I have to be honest, I'm not the most active photographer out there. As a matter of fact, it took me quite some time to add more photos to my albums. Not to mention, the images I recently took aren't artistic like those in the interviews we feature here in the Magazine. Regardless, I am slowly getting back on the saddle – looking to finish the rolls which have been sitting inside my fridge for quite some time now.
One of the things that made me want to take photos more often (it would be great if I could develop the habit of photographing regularly though) is my current camera setup. It's nothing fancy. It's not iconic in any way nor is it the best gear out there. The camera and lens I'm currently using to take photographs are the Nikon F-301 and Nikon 36-72 mm f/3.5 zoom lens. Again, it's as nondescript as any gear setup can get but I love using it.
Both the camera and the lens were gifts by a friend and former colleague here in Lomography. She is quite into cameras and one of her side hustles is camera flipping. She knows a thing or two about photo gear (takes a lot of photos, too) and I've asked for her help more than a couple of times when I'm stumped with the Lomopedia series. The lens came first and then the camera body. I guess I really am fortunate with the friends I have.
Moving on, I came up with the idea of trying to master this current setup by limiting myself to using just this camera. It's big, bulky, and heavy so I took it as a challenge to bring it with me whenever I could. Naturally, it came with me on my trips -- whether it's visiting family or just going on a quick jaunt outside the city. I have to say that there's still a lot I don't know about the camera even after the research I put into it. I wanted to discover new things about it as I use it as it made more sense to me than just reading the spec sheet.
After months of using the camera setup, I did come up with a short list of discoveries. Some are technical and can be read in reviews scattered around the Internet. The other discoveries however, I'm sharing with you in hopes that I may convince you to take up this challenge and hopefully help you discover a thing or two about yourself as a photographer.
Don't Rush Into Things
This is probably what I'm most guilty about as a photographer. I try to make quick work of things like focusing and adjusting my settings. So far, I've learned that I need to sometimes slow down. Slow is smooth and smooth is good. Also, I've accepted that I probably need to practice a lot if I'm going to try street photography.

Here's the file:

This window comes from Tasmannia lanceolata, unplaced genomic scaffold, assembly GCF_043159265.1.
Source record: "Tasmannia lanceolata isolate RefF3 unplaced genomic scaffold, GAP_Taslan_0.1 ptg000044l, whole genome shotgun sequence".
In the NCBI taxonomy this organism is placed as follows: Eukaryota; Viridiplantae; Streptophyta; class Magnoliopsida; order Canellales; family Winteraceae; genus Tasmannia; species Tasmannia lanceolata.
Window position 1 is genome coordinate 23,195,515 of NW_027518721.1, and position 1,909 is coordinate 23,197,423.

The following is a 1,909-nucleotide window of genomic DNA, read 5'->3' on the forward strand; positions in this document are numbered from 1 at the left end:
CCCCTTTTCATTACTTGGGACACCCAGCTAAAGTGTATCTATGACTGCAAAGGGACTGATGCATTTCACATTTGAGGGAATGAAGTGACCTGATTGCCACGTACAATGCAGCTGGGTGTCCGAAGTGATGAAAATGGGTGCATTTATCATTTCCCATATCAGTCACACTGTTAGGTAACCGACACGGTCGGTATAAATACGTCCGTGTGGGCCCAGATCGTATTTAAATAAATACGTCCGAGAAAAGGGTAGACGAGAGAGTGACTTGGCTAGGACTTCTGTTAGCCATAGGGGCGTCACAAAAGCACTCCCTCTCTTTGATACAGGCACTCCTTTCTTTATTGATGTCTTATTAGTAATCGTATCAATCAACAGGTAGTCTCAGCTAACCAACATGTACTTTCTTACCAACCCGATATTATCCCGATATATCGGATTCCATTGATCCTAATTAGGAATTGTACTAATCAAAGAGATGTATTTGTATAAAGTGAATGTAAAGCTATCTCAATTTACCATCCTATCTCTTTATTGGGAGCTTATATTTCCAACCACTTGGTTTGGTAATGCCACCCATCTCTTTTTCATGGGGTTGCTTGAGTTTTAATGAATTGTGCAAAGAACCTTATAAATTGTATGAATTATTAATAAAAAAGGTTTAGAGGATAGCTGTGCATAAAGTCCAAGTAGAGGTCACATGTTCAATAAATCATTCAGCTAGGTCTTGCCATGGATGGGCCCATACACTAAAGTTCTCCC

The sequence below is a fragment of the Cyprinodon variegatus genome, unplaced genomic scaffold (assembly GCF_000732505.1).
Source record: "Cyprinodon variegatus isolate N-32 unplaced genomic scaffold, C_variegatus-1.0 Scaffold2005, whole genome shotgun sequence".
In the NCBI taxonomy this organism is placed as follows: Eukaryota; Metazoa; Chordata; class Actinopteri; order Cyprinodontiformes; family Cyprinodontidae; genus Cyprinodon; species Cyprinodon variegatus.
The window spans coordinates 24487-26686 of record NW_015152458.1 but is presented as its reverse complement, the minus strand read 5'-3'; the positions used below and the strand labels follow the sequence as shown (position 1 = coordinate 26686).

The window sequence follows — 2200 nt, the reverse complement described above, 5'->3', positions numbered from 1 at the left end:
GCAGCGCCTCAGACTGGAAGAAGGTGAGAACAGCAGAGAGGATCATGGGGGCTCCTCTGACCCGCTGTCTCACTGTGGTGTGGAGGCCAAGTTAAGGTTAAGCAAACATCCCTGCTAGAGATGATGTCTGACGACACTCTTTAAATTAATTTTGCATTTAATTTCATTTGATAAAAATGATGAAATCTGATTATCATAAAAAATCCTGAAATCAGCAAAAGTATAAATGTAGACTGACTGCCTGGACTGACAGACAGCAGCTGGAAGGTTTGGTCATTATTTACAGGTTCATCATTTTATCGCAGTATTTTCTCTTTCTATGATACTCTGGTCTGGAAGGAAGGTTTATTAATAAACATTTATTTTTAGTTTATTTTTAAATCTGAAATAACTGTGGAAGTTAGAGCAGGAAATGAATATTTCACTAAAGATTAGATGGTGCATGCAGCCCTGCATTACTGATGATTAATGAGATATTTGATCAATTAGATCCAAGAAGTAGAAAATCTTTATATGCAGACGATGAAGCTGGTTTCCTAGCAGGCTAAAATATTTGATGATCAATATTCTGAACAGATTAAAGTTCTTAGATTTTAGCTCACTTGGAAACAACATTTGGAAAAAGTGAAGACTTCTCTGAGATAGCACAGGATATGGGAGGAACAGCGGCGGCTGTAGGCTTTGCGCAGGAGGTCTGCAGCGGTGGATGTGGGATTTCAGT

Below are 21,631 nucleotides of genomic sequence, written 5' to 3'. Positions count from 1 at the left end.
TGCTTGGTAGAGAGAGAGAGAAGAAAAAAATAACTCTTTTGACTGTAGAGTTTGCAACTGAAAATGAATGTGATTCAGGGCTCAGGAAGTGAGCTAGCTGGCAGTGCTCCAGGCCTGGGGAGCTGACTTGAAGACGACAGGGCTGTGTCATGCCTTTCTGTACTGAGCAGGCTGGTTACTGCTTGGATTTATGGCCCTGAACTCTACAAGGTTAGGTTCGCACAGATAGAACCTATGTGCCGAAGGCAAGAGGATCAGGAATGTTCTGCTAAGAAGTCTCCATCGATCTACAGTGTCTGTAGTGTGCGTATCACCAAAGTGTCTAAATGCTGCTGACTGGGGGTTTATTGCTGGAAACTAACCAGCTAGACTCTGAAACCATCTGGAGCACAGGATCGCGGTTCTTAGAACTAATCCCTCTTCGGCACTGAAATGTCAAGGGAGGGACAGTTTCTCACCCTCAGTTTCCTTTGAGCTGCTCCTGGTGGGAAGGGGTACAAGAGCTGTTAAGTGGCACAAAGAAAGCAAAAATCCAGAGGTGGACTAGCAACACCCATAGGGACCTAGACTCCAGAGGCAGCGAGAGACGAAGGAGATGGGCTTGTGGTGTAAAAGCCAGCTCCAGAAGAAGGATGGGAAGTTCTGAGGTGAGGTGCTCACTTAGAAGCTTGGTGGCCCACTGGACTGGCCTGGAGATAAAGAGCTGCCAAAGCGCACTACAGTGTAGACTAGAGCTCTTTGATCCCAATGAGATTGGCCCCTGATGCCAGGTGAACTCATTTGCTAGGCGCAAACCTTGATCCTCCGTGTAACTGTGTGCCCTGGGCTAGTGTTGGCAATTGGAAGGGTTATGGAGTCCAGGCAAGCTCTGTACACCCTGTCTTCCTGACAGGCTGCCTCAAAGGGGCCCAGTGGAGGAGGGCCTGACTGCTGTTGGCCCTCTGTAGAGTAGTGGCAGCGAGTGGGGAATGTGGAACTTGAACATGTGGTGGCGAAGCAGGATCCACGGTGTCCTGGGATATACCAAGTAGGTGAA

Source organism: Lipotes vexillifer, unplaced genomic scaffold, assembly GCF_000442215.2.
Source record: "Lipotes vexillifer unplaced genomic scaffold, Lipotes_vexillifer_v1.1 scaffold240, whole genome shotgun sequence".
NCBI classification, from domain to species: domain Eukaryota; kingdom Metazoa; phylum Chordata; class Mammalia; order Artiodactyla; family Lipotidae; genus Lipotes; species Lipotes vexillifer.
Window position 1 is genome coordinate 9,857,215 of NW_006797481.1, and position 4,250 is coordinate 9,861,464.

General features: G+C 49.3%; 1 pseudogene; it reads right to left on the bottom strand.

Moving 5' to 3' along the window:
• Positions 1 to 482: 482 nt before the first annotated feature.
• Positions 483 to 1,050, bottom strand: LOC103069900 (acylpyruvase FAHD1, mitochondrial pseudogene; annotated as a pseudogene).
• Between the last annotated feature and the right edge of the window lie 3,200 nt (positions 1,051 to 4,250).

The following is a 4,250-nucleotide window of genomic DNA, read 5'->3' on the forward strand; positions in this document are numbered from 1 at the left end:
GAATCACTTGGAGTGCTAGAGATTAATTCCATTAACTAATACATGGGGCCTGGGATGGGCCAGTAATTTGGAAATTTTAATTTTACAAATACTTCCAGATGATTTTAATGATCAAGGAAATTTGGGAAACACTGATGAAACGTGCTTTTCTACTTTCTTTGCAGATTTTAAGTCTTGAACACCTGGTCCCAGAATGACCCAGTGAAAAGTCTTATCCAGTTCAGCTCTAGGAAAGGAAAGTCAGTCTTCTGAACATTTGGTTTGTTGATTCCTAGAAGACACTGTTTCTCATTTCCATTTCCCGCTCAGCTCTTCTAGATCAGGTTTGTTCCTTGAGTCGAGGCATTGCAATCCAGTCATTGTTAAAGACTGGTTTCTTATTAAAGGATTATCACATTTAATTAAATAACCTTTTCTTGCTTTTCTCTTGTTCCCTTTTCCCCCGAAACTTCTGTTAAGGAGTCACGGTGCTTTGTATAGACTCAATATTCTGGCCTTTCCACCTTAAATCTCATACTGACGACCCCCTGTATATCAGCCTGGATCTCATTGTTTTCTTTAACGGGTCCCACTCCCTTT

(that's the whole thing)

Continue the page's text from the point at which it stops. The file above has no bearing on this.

Go out There and Shoot, Be Shy Some Other Time
Since this is a big camera, I couldn't just hide and sneak in a shot every so often. It's heavy, too so doing that is quite a workout. I've learned that it's best to ask people that you want to photograph them and most likely, they'd agree. Some were even curious about the setup I'm running and there were a few who were stoked to learn that it STILL uses film. Good encounters.
Make the Frames Count
I have a habit of overdoing things once I've gotten the hang of it and that applies to shoot with film. Last time I took photos with this camera, I ended up burning through one and a half rolls of film. I know, it's not much to some of you but I almost ran out quickly with still another day of shooting ahead of me. Maybe this is connected to lesson number one.
Close the Distance, Even With a Zoom Lens
I can't help but think about the tip that Robert Capa famously gave to photographers about getting close to their subject. He's right and that's why he's considered as one of the greatest photographers who ever lived. There's truth to it that you just can't shrug off. The portraits that I took with this camera looked better (in my opinion) when I got closer to my subjects instead of just relying on the lens. Somehow, I felt more connected to the shot and remembered the scene more vividly. Thank you, Robert.
You're Behind the Camera and You're in Control, Not the Other Way Around
This camera doesn't have a built-in flash. It doesn't have autofocus. There's no mirror lockup. I don't have a tripod for steadier shots. And that's okay. I learned more about myself as a photographer and this setup as I went along, shooting on the fly. There were times when my photos came out blurry and underexposed. Sometimes I've missed the moment entirely but hey, those things happen and the best thing I can do is adjust and try to be better the next time I shoot. I figured that the film counter is there to remind me that there's another frame in there ready to be shot. It's another chance to set up a shot.
So there are a few things I've learned by using just one camera and lens. It's not much but it's something I wish to share with everyone here in the community. Try challenging yourself by adding limitations and working around them. I'm sure a lot of you will have more in your list of discoveries than I did in mine. Let's all try to add a little something to our lists every time we pick up our cameras.
Do you have a unique learning experience throughout your Lomography journey? Let us know in the comments!